Saturday, 7 July 2018

Falling Down

A Road Movie on Foot! This is the story of a man who, as we discover as the film develops, is troubled. Troubled by his mental health, his place in society, self-worth, tendencies towards violence and control of anger. It's a baking hot day in LA and the traffic has ground to a halt in roadworks. The man, played by Michael Douglas, gets more and more heated and exasperated with the situation until, in desperation, he throws in the towel, gets out, leaves his car in the jam and starts to walk home.

Home is the place where he used to live with his ex-wife and daughter before things had gone wrong, rather than the place that he now sleeps, his mother's house. Today is also his daughter's birthday and, even though he's not allowed near his family, he's determined to go there and take her a present. His journey across the city starts and it becomes littered with a series of interactions, conversations, liaisons and conflicts with various people. He gets himself into scrape after scrape in a multi-cultural city which presents him with opportunity after opportunity to sound off in different ways about injustice, unreasonableness, racism, social values, gang warfare, immigration and old fashioned values of family life.

As things develop, he ends up on the radar of the LAPD and a retiring cop played by Robert Duvall, on his last day at work. The cop begins to try and trail him across the city and intercept him before something catastrophic happens to him or those around him. The cop, who behaves more like a Social Worker most of the time, has his own back-story which opens up as things move along at a reasonable pace.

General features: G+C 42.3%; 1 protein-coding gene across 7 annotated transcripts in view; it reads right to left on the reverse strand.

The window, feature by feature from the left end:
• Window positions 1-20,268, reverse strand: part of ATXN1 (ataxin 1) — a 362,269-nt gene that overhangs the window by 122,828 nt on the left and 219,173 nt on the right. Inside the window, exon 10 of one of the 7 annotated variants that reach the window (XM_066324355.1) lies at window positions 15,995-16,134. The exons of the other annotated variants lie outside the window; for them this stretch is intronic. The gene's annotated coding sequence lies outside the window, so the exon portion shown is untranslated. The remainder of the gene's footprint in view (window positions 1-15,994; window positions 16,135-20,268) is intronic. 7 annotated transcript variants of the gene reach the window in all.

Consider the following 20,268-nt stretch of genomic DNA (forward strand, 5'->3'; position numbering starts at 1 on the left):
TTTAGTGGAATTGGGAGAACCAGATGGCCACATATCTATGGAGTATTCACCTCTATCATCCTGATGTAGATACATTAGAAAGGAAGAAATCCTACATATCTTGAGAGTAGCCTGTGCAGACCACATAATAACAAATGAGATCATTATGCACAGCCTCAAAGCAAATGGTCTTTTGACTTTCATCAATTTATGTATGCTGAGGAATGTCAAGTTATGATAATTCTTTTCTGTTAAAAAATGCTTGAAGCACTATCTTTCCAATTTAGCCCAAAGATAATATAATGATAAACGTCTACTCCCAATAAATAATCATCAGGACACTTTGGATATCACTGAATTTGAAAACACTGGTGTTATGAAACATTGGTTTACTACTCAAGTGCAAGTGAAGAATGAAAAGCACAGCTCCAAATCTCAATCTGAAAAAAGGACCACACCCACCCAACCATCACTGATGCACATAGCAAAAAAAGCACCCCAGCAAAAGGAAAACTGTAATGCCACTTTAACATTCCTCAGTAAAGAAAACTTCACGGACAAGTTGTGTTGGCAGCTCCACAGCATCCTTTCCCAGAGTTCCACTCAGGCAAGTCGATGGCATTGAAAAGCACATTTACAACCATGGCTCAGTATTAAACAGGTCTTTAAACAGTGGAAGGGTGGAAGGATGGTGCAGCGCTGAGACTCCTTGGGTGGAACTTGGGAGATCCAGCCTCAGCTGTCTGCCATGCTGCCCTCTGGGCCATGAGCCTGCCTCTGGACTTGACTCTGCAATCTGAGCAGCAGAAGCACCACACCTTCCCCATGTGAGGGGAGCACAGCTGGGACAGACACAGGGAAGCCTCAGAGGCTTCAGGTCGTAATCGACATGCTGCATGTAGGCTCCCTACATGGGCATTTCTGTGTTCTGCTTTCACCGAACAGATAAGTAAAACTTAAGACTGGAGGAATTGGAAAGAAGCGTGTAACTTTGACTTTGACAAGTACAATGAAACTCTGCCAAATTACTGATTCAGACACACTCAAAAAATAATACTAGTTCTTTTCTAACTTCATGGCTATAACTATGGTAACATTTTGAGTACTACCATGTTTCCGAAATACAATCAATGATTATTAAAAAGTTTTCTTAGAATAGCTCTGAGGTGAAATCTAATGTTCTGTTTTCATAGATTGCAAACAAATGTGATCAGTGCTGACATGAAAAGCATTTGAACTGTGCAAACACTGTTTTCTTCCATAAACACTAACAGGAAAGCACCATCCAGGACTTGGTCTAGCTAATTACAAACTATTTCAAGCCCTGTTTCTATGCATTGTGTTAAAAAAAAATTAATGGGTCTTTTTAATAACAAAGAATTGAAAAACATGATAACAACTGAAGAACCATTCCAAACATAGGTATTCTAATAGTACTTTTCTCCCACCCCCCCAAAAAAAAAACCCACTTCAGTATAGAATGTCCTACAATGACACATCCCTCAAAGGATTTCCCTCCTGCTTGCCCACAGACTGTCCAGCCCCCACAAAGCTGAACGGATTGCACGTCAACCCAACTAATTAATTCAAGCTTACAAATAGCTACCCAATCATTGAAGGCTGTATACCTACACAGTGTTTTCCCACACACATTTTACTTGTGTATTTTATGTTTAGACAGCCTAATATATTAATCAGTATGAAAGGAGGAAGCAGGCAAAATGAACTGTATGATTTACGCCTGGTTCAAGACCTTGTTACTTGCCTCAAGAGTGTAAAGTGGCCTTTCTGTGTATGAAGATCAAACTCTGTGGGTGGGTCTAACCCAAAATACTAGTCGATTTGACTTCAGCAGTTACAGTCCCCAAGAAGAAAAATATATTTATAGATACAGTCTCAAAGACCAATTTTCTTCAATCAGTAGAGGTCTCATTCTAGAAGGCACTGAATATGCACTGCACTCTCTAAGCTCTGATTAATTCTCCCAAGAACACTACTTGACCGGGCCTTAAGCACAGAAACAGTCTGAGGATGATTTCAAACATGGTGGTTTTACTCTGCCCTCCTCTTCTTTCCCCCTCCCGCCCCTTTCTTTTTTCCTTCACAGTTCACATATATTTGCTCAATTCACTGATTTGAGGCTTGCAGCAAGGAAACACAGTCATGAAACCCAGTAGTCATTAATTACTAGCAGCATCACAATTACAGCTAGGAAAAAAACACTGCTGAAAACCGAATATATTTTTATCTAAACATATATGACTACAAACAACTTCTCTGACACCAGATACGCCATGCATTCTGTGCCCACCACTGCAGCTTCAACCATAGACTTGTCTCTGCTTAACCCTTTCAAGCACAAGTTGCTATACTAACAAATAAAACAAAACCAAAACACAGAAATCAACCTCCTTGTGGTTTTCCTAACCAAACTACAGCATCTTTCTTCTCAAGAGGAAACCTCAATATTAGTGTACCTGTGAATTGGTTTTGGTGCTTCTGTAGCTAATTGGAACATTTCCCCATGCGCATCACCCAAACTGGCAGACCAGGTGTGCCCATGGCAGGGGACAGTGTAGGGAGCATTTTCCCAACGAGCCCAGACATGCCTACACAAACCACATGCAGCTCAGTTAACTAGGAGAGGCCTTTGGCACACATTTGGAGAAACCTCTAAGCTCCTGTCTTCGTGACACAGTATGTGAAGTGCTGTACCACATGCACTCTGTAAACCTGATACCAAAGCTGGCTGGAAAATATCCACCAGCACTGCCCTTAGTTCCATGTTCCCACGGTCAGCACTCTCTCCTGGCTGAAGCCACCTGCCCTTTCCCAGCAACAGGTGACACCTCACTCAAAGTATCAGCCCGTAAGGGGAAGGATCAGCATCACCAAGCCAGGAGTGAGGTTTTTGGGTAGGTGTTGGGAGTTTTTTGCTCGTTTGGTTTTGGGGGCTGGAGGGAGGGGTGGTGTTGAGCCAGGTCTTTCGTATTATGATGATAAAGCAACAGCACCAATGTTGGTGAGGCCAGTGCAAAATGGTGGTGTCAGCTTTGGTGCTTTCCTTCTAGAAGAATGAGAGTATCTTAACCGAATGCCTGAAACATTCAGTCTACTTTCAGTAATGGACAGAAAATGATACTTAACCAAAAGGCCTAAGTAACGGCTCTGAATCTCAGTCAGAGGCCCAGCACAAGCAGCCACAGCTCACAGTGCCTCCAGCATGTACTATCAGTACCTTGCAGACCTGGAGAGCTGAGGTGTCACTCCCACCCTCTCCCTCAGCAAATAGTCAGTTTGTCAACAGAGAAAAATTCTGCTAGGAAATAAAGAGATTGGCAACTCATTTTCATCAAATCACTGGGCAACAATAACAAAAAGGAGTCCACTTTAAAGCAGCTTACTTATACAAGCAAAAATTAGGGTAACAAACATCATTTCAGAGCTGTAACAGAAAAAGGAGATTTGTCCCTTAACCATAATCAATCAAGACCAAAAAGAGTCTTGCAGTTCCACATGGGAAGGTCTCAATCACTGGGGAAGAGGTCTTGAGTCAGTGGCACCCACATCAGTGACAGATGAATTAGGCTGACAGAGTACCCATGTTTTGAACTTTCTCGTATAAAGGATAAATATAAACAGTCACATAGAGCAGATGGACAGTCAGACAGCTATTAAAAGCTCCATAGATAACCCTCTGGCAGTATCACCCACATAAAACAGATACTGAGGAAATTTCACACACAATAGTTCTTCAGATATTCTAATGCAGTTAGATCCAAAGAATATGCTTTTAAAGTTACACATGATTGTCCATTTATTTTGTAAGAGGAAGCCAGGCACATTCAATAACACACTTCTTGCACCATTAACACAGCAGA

Things go from bad to worse and incident after incident just serve to make him more and more irate about everything in the world - and in his path. It's a sad film in many ways, though the script also has injections of humour along the way. It was made in the 1990's and it's really odd to see, what in many ways could be reasonably timeless, that nobody has a mobile phone! How things have moved on so quickly.

It's an enjoyable film and very well acted by Douglas in the lead. Duvall does his bit, too, laid back as his character dictates. Some of the close-up photography, particularly in the first half of the film assisting the depiction of the claustrophobia created by the inescapable searing heat of the day, is used very effectively indeed. The landscape is urban city streets and much poverty is reflected via the path he treads. If you've not seen it, I'd recommend you doing so. You won't regret it, but it may well make you think about some of the social issues which it raises.

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